Electricity rates to surge

Electricity rates to surge
When it comes to energy and utilities bills, Vermillion citizens have had to grin and bear it.

There's little residents can do to control the topsy-turvy price of the gasoline they pump in their automobiles, or the spikes in the cost of the natural gas that heats their homes and makes a soothing soak in the tub at the end of a long day possible.

It won't be long before Vermillionites' bank accounts will be victimized by another form of energy: electricity.


The city receives electrical power from two sources – the Western Area Power Administration (WAPA) and Missouri River Energy Services (MRES).

Vermillion must increase the amount its charges consumers for electricity in 2008 because of two factors: higher price tags on the power supplied to city from both WAPA and MRES, and a substantial jump in the cost of capital expenditures for raw materials used by Vermillion Light and Power.

"At this time, the city staff and MRES are proposing to increase electric rates to cover the 2007 WAPA and MRES rate increases, increased capital expenditures due to current substation and distribution system improvements, and future anticipated transmission costs," said Utilities Engineer Harold Holoch.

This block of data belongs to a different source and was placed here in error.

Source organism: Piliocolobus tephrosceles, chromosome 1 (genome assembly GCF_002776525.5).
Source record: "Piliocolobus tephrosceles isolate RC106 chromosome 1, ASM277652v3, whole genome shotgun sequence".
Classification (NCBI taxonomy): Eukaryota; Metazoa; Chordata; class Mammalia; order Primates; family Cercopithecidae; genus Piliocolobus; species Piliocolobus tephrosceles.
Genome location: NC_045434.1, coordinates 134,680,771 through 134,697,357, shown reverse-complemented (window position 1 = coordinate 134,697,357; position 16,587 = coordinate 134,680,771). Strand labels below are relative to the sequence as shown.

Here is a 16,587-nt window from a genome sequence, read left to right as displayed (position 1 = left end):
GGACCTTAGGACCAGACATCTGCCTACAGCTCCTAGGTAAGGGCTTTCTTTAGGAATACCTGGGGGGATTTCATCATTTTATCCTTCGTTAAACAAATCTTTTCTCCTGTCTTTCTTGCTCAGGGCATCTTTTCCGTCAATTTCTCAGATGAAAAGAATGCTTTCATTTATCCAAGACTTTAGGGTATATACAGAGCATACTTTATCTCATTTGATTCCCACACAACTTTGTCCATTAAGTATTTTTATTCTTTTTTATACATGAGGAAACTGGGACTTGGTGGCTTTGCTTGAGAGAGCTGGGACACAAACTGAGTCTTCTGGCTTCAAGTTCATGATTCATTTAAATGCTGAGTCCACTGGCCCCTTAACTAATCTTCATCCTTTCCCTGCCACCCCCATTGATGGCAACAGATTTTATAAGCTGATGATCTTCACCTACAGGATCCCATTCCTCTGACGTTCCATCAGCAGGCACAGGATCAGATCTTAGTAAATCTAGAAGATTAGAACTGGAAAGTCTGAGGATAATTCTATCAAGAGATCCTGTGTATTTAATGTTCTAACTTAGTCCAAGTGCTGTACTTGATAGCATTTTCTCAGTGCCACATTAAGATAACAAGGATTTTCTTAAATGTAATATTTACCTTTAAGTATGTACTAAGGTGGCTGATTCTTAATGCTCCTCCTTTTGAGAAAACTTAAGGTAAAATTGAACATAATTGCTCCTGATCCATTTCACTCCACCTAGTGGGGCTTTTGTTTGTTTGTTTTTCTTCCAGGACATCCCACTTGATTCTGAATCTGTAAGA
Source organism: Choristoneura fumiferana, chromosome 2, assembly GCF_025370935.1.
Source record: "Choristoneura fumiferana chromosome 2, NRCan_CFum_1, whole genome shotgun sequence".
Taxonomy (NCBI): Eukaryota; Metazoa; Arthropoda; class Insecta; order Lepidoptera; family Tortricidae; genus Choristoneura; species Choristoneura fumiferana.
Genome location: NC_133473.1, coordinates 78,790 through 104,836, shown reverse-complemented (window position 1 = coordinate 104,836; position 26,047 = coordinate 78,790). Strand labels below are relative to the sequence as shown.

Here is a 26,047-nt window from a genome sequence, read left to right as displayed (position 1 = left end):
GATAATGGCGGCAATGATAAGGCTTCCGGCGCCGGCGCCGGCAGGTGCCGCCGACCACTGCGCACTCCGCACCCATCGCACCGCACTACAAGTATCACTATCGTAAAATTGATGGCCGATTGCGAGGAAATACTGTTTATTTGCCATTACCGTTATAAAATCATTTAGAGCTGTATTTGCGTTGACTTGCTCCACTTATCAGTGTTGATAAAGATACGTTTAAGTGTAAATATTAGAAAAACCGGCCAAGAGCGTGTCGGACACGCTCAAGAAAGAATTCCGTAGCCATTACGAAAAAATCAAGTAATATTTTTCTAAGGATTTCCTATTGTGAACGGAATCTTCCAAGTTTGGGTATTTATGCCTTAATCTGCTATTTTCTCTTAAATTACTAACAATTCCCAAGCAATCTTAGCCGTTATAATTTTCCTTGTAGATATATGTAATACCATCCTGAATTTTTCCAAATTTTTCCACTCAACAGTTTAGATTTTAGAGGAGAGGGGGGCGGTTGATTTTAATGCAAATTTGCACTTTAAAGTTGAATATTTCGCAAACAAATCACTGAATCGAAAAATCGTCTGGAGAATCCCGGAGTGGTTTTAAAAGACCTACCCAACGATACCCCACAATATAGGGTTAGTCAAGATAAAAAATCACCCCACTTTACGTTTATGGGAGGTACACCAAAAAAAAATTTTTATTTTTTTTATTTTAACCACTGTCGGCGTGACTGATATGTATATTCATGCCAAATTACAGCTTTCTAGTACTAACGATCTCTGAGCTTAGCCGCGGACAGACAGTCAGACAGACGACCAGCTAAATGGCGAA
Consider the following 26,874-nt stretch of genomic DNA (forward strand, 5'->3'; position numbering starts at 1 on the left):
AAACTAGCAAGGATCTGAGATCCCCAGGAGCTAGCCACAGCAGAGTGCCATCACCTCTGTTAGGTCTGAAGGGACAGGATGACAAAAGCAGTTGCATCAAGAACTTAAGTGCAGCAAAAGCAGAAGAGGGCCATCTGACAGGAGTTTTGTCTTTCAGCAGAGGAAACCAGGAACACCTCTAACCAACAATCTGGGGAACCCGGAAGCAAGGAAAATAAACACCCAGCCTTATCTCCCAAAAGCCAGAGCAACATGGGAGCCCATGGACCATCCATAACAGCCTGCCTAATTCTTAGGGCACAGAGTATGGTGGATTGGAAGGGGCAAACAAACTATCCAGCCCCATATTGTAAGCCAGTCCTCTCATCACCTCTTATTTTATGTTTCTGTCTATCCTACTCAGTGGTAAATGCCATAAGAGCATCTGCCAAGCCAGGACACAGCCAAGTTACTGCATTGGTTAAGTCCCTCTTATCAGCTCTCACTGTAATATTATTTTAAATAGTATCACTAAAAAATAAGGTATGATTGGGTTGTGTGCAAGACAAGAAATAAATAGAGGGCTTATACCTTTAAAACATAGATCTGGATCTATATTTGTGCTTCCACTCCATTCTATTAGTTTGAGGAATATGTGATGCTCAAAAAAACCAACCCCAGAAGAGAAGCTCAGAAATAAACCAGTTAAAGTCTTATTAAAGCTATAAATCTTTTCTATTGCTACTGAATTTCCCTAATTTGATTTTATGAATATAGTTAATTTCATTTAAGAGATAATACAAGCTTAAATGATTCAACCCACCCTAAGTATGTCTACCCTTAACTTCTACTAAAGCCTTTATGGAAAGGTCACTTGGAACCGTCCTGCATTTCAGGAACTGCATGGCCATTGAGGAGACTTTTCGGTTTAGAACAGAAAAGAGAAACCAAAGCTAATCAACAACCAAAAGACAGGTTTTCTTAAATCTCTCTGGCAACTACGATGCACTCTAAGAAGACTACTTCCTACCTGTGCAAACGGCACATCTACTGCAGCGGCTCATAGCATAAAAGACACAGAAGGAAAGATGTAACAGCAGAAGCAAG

WAPA, the city's base power supplier, has approved a 6 percent rate increase and MRES, Vermillion's supplemental power supplier, has approved an 8.2 percent rate increase for 2007.

It is estimated that the upcoming 6 percent WAPA increase will cost the city's electric fund approximately $47,000 in 2007. The 8.2 percent MRES rate increase will cost the fund approximately $73,000 next year.

Vermillion also expects to spend approximately $1.6 million on capital expenditures in 2006 and 2007, including a substation transformer. The transformer's total cost exceeded its June 2005 estimate by $340,000, in part because of higher costs for raw materials such as steel, aluminum and copper.

Because of these cost overruns, MRES has suggested that Vermillion increase electric rates by yet another 3 percent in 2007 – a total of $120,000 – to recover a portion of these amounts.

The jump in rates, approved by the city council Dec. 4, should bring in metered sales revenue totaling $4.46 million.

After the 6 percent rate increase becomes effective, a typical Vermillion resident using 700 kilowatt hours per month will pay $3.15 more.

The 8.2 percent increase approved by MRES is due to increased rail transportation rates for shipping coal to the Laramie River Station.

Alderman Jack Powell asked if the current low water levels of the Missouri River is contributing to the problem. Holoch said the city is guaranteed a certain amount of power from WAPA thanks to fixed contracts.

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